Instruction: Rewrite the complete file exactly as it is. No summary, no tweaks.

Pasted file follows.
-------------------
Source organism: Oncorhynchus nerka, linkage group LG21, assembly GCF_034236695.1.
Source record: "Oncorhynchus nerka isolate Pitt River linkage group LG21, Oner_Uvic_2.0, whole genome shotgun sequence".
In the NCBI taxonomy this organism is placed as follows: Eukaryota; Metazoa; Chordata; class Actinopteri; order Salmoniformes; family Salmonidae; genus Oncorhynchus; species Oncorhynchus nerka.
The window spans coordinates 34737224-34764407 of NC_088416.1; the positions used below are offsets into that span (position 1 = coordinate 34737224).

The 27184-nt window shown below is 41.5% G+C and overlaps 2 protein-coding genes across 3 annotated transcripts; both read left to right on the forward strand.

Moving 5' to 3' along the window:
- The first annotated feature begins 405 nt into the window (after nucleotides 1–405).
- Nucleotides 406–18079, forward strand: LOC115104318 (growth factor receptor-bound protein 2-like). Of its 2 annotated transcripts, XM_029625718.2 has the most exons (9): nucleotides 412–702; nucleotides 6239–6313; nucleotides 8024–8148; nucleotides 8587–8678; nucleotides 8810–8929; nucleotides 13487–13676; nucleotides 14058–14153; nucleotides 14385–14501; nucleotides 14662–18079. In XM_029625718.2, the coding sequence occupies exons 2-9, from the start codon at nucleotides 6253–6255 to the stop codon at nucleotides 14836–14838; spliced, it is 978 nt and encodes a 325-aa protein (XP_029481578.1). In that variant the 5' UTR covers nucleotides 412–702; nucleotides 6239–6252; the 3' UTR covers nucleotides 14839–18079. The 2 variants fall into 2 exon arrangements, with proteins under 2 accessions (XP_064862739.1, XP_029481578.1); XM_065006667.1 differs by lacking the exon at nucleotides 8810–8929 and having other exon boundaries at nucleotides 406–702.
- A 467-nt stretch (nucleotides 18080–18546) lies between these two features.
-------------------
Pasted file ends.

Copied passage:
Source organism: Oncorhynchus nerka, linkage group LG21, assembly GCF_034236695.1.
Source record: "Oncorhynchus nerka isolate Pitt River linkage group LG21, Oner_Uvic_2.0, whole genome shotgun sequence".
In the NCBI taxonomy this organism is placed as follows: Eukaryota; Metazoa; Chordata; class Actinopteri; order Salmoniformes; family Salmonidae; genus Oncorhynchus; species Oncorhynchus nerka.
The window spans coordinates 34737224-34764407 of NC_088416.1; the positions used below are offsets into that span (position 1 = coordinate 34737224).

The 27184-nt window shown below is 41.5% G+C and overlaps 2 protein-coding genes across 3 annotated transcripts; both read left to right on the forward strand.

Moving 5' to 3' along the window:
- The first annotated feature begins 405 nt into the window (after nucleotides 1–405).
- Nucleotides 406–18079, forward strand: LOC115104318 (growth factor receptor-bound protein 2-like). Of its 2 annotated transcripts, XM_029625718.2 has the most exons (9): nucleotides 412–702; nucleotides 6239–6313; nucleotides 8024–8148; nucleotides 8587–8678; nucleotides 8810–8929; nucleotides 13487–13676; nucleotides 14058–14153; nucleotides 14385–14501; nucleotides 14662–18079. In XM_029625718.2, the coding sequence occupies exons 2-9, from the start codon at nucleotides 6253–6255 to the stop codon at nucleotides 14836–14838; spliced, it is 978 nt and encodes a 325-aa protein (XP_029481578.1). In that variant the 5' UTR covers nucleotides 412–702; nucleotides 6239–6252; the 3' UTR covers nucleotides 14839–18079. The 2 variants fall into 2 exon arrangements, with proteins under 2 accessions (XP_064862739.1, XP_029481578.1); XM_065006667.1 differs by lacking the exon at nucleotides 8810–8929 and having other exon boundaries at nucleotides 406–702.
- A 467-nt stretch (nucleotides 18080–18546) lies between these two features.